Selecting your Raptor Patch

It is ultimately your decision as to where you choose to locate your Raptor Patch but the following guidance should help you pick somewhere that will generate the most useful information for the SRMS.

Don’t deliberately choose your Raptor Patch based on any prior knowledge of existing nest sites. The focus of Raptor Patch is about helping the SRMS get a better handle on the distribution and abundance of some of the more widespread raptor species such as Buzzard, Kestrel, Sparrowhawk and Raven.

If you follow the guidance below, it is likely that your Raptor Patch will have the potential to support one or more breeding pairs of at least one of these species. However, it is also important to remember that negative data (telling us where one or more of these species are absent) are extremely useful – though less fun to collect.

Your Raptor Patch should ideally be around 2 km x 2 km (a tetrad) in size and should be representative of the wider landscape in which it sits.
Your Raptor Patch could be a regular boundary which coincides with the Ordnance Survey grid (as shown in the top picture). Equally if you would prefer to follow physical features in the landscape such as roads and water courses, you may prefer to choose an irregular boundary as shown here.
Your Raptor Patch should avoid honing in on a single habitat as shown here. The area you choose needs to be representative of the wider landscape in which it sits.

Accessing your patch

Your Raptor Patch needs to be somewhere that you can access regularly – at least once a month during the breeding season. This might mean that you choose somewhere near to where you live or work, somewhere that you already visit on a regular basis, or somewhere new to you that you can get to without difficulty and want to become familiar with.

Your Raptor Patch should not be too big. Remember that you are aiming to achieve complete coverage. We would suggest that the 10 km x 10 km square shown here is much too big for a single volunteer to take on the monitoring of alone.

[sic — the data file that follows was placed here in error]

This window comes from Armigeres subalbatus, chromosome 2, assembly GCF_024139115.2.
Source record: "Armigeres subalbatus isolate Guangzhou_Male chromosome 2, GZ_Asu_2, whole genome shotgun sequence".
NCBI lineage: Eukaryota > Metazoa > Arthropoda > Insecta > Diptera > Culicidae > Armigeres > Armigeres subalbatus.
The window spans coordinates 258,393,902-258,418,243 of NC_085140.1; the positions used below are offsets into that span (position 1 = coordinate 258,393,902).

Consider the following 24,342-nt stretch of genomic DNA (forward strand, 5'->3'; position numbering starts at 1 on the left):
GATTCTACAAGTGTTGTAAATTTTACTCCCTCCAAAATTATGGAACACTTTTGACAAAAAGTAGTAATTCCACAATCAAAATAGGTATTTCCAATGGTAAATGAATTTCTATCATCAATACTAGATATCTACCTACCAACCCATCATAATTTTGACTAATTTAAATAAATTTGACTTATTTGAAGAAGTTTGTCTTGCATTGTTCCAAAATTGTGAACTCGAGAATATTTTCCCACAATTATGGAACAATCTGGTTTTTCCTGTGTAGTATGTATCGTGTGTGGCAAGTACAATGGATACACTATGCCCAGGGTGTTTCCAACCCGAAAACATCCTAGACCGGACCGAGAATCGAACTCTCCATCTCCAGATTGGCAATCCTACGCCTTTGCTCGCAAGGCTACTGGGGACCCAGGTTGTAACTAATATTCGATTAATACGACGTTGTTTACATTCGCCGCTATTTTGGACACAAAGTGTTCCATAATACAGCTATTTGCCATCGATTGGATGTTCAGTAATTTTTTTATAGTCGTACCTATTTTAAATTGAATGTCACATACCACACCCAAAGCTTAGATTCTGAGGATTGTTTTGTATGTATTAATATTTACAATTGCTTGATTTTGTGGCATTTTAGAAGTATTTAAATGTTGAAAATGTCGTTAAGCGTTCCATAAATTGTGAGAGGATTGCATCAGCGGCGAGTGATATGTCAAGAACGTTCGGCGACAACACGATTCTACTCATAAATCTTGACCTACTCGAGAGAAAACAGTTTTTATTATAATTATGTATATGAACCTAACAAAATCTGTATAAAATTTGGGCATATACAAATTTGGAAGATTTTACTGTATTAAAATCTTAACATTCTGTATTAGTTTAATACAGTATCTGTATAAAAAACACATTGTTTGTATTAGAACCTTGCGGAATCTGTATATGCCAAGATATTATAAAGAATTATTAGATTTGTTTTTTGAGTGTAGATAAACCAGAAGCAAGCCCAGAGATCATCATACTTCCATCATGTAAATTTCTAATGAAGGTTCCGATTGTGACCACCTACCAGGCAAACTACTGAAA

Keep it manageable

Bigger is not necessarily better. We would much rather see you taking on a relatively small Raptor Patch, say or a 2 km x 2 km square (also known as a tetrad) that you know that you can commit to surveying comprehensively year-on-year rather than being overly ambitious and biting off more than you can chew.

Consistency is key. Some habitats will be more challenging to survey than others, especially when you are getting started, so if you are in any doubt about what you think you might be able to with the time that you have available please get in touch for further advice. It will be possible to systematically expand from a very small patch, once you have had a chance to find your feet.

Know your boundaries

Your Raptor Patch needs to be well defined from the outset. Whether, you choose a regular square based on Ordnance Survey grid or opt for a more irregularly shaped patch, perhaps delimited by physical features such as roads, rivers or forest edges, it is important that you know where the boundaries of your patch are and that you consistently monitor within these limits.

Indulge your curiosity

It is important that you are genuinely interested in your Raptor Patch, as you will need to feel motivated to locate all the raptors of the focal species breeding within it. Raptor monitoring should be fun!










Where are the gaps in coverage that need filling?

At the moment there are few studies focussing on the widespread raptor species across Scotland, so the chances are that wherever you are proposing to locate your Raptor Patch there won’t be anybody already monitoring these species intensively. If you take a look at the species pages for the widespread species on the SRMS website you will see where the existing long-term studies are located.

If having read this you would like further assistance in selecting an appropriate area, please contact Amy Challis, the Scottish Raptor Monitoring Coordinator. She, will be happy to recommend an appropriate area that is manageable according to the time that you are able to commit to monitoring and be able to ensure that your study is compatible with any ongoing study of rarer species that may already be operating in the same area.